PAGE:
Director at the Institute of Statistical, Social and Economic Research (ISSER) at the University of Ghana, Professor Peter Quartey, has said that government and relevant stakeholders must do more to support the agriculture and the manufacturing sectors to help reduce the country’s rising inflation rate.
Inflation rose to 27.6 percent in May from the 23.6 percent recorded in April 2022. Official figures from the Ghana Statistical Service (GSS) for the period show that 56.2 percent of the products responsible for the rise in inflation are food and non-food products that were locally produced, with imported items accounting for the other 43.8percent.
To this end, Prof. Quartey is confident that beyond the merits of prudent fiscal policy, targeted support and an enhanced policy framework for the agriculture and manufacturing sectors would boost economic growth and consequently, curb inflation.
“Fiscal policy is important. We have seen some fiscal measures in the budget statement, but what I will like to see is more support for agriculture and manufacturing. Where we find ourselves tells us the need to enhance whatever support we have for the real sector through policy.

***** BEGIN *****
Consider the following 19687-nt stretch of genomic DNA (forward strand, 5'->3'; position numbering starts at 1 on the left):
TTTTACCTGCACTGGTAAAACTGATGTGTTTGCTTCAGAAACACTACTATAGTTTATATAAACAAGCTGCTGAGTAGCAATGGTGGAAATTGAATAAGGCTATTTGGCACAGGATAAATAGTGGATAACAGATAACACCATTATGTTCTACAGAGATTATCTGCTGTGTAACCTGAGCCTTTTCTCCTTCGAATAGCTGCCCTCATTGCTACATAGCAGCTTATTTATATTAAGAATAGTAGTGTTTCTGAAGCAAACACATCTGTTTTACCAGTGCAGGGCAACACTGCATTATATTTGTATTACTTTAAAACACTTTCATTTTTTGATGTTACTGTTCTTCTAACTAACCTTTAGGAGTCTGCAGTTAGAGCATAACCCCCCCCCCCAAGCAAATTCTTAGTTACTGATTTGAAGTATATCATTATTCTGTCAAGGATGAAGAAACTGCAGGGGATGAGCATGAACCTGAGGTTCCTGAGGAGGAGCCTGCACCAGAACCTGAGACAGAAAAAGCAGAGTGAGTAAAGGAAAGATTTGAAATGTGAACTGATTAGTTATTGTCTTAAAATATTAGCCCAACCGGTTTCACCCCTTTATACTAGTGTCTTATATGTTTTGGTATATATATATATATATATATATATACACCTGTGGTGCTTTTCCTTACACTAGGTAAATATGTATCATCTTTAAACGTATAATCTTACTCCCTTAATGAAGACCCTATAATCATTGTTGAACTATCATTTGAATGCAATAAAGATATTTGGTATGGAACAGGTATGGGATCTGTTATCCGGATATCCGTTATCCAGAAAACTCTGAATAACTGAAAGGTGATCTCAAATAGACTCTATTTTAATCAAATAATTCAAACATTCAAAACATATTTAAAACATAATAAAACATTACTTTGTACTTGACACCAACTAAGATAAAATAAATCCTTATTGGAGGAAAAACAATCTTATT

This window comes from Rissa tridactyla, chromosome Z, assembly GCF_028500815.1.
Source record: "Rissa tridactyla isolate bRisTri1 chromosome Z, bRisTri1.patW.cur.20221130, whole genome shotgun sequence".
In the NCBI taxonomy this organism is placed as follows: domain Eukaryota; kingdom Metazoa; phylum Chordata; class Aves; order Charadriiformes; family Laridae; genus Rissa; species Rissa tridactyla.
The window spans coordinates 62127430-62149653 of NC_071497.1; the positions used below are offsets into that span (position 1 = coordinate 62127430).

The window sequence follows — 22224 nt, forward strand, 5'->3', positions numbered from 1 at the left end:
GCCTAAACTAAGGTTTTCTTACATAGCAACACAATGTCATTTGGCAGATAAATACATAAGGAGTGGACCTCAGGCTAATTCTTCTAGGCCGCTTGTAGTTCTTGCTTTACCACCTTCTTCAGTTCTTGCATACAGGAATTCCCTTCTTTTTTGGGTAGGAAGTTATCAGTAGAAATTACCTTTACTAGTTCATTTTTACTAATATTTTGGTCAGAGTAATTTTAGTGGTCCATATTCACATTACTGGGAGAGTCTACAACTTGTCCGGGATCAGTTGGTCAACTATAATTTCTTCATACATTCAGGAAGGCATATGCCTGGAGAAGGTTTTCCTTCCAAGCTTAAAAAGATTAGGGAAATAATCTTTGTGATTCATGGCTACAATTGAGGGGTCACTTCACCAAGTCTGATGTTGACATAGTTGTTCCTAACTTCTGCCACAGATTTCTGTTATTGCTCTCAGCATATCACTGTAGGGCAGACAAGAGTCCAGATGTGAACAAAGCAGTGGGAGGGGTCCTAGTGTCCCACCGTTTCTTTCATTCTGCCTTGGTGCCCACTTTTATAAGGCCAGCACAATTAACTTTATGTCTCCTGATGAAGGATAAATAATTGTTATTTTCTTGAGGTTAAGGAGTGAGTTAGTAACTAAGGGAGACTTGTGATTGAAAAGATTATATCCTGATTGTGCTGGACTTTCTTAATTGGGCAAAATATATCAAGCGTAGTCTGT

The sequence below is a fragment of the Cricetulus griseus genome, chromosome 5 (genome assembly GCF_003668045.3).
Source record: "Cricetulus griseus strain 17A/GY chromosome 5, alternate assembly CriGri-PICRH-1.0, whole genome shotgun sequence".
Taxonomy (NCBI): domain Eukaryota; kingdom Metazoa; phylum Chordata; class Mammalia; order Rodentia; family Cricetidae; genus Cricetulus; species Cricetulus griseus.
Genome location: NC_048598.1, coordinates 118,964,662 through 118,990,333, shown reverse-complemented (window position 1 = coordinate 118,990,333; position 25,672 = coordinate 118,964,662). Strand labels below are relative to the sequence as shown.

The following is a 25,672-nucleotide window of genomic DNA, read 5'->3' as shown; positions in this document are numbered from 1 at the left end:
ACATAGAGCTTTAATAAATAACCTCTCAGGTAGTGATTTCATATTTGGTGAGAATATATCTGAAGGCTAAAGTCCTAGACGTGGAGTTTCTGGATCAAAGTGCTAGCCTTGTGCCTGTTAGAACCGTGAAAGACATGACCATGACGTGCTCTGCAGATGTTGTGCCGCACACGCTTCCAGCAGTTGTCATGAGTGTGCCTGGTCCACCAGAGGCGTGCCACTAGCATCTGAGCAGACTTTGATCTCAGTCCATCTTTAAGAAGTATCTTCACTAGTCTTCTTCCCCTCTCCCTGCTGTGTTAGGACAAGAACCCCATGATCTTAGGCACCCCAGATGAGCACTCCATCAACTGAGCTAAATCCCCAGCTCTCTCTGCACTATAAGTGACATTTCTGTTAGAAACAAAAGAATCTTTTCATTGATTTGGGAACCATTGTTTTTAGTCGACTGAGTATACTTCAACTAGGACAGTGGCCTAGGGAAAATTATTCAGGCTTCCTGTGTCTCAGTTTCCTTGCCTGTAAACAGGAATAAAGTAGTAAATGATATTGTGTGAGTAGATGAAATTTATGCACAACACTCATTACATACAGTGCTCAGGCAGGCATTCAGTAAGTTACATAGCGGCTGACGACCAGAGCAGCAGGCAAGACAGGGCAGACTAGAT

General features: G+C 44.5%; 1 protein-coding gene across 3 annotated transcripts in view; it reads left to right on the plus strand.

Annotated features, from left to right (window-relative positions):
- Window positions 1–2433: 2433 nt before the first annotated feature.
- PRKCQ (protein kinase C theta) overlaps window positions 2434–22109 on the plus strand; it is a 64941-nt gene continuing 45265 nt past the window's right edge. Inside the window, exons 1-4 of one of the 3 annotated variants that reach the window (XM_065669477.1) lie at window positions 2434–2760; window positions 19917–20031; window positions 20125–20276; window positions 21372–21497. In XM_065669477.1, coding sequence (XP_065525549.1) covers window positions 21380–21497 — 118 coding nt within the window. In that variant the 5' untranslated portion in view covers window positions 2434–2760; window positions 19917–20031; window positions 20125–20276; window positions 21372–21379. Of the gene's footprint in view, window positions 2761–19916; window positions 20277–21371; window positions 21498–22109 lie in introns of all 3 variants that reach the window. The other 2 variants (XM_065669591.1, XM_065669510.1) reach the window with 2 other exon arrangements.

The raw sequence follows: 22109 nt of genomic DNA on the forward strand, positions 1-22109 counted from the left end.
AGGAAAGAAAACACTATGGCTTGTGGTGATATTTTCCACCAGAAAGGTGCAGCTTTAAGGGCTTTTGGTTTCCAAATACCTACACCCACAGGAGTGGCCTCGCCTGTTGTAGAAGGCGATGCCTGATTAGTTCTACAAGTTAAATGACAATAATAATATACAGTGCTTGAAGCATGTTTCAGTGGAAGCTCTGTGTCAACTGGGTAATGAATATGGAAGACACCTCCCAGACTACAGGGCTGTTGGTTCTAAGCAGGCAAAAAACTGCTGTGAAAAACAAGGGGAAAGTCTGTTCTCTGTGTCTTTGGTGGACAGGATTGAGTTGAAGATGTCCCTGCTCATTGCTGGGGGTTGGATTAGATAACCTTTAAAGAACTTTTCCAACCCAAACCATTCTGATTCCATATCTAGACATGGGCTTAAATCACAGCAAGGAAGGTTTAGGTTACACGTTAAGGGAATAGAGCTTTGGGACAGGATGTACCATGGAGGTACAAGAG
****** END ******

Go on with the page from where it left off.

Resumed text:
Inflation is not just a monetary issue; we also have supply-side factors and not demand-side only… As we see currently, food inflation is quite high. So we need to address the supply side factors and that is where fiscal policy comes in,” he said at the eighth edition of the UPSA Law School’s Quarterly Banking Roundtable with the theme, Monetary Policy, Central Bank Leadership, and Stability of the Cedi.
He added that though government is making an effort, fragmented solutions targeting certain areas without equal input in others would fail to address the lingering issues. He, therefore, called for the adoption of a holistic approach to addressing the problems in both sectors.
“I have seen the government put in the necessary structures to set up fertiliser factory in the country to avoid the shortfall. But we need to go beyond the fertilisers. If you look at food supply, for instance, we need more of that. And we need to support the value chain. It is not just about providing fertilisers, yes, we need fertilisers but we need to go beyond just fertilisers.
Irrigation is quite key; if you look at Burkina Faso for instance, they have gone very deep into irrigation. That is why we import so many tomatoes and other things from Burkina Faso rather than growing them locally. These are all supply-side factors,” he explained.
The economist said the recent supply chain hiccups and the fallout of the Russia-Ukraine crisis should bring food security and the necessity of the proper storage of food into sharp focus.
While some experts questioned the government’s flagship Planting for Food and Jobs (PFJ) programme as well as the One District One Factory (1D1F), on account of rising food inflation, Prof. Quartey commended efforts made so far, while suggesting that more needs to be done in that regard.
“As a country, if you look at government’s flagship programme, Planting for Food and Jobs, the One District, One Factory, they have yielded some results but I think it is about time we deepen and enhance whatever we do there,” he said.